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  14.  14
    Dewey Anticipates Habermas's Paradigm of Communication: The Critique of Individualism and the Basis for Moral Authority in Democracy and Education.Brian W. Dotts - 2016 - Education and Culture 32 (1):111.
    Of unparalleled importance in John Dewey’s democratic philosophy is his focus on the process of change, or the “continuous reconstruction of experience.”1 But how is change to take place and under what circumstances does it best occur? What are the ramifications of Dewey’s theory of change and reconstruction on representative government and political rule? Is change expected to occur pragmatically as a planned process, or is change understood as inchoate phenomena occurring sporadically in Dewey’s philosophy? Who determines change and the (...)
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  15.  6
    Ethical Communication: Moral Stances in Human Dialogue.Clifford G. Christians & John C. Merrill (eds.) - 2009 - University of Missouri.
    This book introduces students and practitioners to important ethical concepts through the lives of major thinkers ranging from Aristotle to Ayn Rand, John Stuart Mill to the Dalai Lama.
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  16.  3
    Reflections Discourse and Moral Responsibility in Biotechnical Communication.Dale Jamieson - 2000 - Science and Engineering Ethics 6 (2):265-273.
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  17.  22
    Proximity and Distance: Moral Education and Mass Communication.Andrew Stables - 1998 - Journal of Philosophy of Education 32 (3):399–407.
  18. From Empathy to Solidarity: Intersubjective Connections According to Edith Stein: The Deep Springs of Mundanity in Human Co-Existence: Moral Sense, Empathy, Solidarity, Communication, Intersubjective Grounding.Aa Bello - 1996 - Analecta Husserliana 48:367-375.
     
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  19.  17
    The Communication of Moral Ideas as a Function of an Ethical Society.Bernard Bosanquet - 1890 - International Journal of Ethics 1 (1):79-97.
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  20.  14
    The Communication of Moral Ideas as a Function of an Ethical Society.Bernard Bosanquet - 1890 - International Journal of Ethics 1 (1):79-97.
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  21.  25
    Punishment, Moral Community and Moral Argument: A Review of R.A. Duff,Punishment, Communication and Communityand Matt Matravers,Justice and Punishment: The Rationale of Coercion. [REVIEW]Christopher Bennett - 2001 - Critical Review of International Social and Political Philosophy 4 (3):101-119.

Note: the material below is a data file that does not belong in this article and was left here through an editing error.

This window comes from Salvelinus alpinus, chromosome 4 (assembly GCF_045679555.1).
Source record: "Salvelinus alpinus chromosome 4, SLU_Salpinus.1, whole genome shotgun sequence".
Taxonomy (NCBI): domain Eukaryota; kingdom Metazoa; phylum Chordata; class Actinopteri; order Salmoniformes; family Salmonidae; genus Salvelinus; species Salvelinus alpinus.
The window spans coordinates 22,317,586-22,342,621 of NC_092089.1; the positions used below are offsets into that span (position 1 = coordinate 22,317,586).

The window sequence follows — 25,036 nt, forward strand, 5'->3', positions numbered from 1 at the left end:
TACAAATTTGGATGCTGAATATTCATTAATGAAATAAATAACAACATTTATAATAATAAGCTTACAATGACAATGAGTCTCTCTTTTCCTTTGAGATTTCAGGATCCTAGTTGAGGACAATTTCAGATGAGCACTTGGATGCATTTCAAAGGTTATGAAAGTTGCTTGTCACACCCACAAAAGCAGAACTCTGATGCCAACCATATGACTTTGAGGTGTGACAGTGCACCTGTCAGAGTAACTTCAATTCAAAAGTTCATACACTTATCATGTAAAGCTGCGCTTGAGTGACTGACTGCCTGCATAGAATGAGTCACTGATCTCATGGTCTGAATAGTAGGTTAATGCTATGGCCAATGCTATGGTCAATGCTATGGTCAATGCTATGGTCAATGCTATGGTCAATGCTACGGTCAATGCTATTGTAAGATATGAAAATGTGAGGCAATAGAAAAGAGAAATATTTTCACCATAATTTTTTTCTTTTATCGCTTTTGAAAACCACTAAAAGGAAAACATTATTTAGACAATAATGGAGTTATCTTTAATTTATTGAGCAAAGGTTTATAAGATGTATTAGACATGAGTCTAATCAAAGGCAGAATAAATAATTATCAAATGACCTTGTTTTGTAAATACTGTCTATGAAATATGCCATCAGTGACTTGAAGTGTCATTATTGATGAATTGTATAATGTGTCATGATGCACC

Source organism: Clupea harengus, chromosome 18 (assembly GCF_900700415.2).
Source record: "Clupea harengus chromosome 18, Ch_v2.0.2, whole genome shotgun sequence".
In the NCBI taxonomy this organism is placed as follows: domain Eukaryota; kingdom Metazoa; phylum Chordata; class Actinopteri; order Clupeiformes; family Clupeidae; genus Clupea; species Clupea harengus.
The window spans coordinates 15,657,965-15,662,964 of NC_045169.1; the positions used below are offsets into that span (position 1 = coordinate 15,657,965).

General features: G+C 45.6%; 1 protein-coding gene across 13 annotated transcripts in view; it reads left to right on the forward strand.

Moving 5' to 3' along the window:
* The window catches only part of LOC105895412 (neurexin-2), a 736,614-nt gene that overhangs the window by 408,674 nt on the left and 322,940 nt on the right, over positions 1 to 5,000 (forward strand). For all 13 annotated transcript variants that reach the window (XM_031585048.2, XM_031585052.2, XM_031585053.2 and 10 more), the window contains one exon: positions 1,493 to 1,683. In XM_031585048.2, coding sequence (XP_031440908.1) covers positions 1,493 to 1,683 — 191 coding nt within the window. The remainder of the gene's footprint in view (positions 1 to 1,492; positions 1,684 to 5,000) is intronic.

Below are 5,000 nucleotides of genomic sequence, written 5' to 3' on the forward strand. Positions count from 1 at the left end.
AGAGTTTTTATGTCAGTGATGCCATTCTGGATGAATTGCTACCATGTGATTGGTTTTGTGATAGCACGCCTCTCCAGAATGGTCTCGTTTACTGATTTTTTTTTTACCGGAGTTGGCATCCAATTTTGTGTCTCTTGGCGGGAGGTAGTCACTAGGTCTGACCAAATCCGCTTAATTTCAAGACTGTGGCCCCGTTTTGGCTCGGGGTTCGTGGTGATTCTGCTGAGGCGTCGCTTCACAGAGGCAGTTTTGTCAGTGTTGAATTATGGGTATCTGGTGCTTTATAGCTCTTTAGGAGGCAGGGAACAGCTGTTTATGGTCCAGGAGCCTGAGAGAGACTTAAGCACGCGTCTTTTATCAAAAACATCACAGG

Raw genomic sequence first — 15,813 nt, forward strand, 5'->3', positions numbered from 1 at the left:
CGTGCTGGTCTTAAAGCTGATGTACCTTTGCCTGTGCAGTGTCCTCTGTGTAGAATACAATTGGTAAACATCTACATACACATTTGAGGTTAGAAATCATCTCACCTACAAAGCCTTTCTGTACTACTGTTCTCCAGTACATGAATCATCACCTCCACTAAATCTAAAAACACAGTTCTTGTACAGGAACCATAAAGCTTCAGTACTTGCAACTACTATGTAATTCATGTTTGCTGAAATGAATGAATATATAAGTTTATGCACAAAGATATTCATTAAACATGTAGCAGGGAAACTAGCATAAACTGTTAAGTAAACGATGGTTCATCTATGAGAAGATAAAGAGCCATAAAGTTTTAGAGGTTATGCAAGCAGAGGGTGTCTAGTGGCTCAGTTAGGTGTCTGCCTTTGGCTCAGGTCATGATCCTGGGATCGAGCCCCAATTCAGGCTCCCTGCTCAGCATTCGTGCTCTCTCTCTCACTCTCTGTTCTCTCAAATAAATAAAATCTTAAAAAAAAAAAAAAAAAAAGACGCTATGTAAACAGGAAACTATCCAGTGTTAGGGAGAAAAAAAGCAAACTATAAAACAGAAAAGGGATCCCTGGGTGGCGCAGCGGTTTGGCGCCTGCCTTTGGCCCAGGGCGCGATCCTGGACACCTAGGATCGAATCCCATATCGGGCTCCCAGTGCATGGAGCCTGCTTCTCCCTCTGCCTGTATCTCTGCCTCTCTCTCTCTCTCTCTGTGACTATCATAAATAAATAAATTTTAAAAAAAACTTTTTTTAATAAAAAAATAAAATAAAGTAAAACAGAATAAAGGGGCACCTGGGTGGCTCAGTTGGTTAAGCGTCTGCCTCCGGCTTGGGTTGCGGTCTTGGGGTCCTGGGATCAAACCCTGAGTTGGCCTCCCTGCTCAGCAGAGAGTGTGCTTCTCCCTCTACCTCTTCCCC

22.  16
    Reflective Christian Communication in Moral Controversies.Ian Barns - 2002 - Business and Professional Ethics Journal 21 (3/4):151-171.
  23.  3
    Beyond the Moral Panic: Aids, the Mass Media and Mass Communication Research.Roger Dickinson - 1990 - Communications 15 (1-2):21-36.
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  24.  2
    Reflections Reply to Spier’s Response to "Discourse and Moral Responsibility in Biotechnical Communication".Dale Jamieson - 2000 - Science and Engineering Ethics 6 (2):285-287.
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  25. Das Entwerfen in der Auffassung von Schütz Und Heidegger, Und Ricoeur's Synthesis von Hermeneutik Und Dialektik: The Deep Springs of Mundanity in Human Co-Existence: Moral Sense, Empathy, Solidarity, Communication, Intersubjective Grounding.J. Cibulka - 1996 - Analecta Husserliana 48:427-432.
     
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  26. From Communion to Communication: A Study of Merleau-Ponty's Mexican Lectures: The Deep Springs of Mundanity in Human Co-Existence: Moral Sense, Empathy, Solidarity, Communication, Intersubjective Grounding.Shoichi Matsuba - 1996 - Analecta Husserliana 48:377-389.
     
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  27. The Communication of Moral Ideas as a Function of an Ethical Society.Robert Cummings Neville - 1890 - Ethics 1:79.
     
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  28. Du Mondain À l'Ontologique Dans L'Intersubjectivité: The Deep Springs of Mundanity in Human Co-Existence: Moral Sense, Empathy, Solidarity, Communication, Intersubjective Grounding.J. Sivak - 1996 - Analecta Husserliana 48:433-451.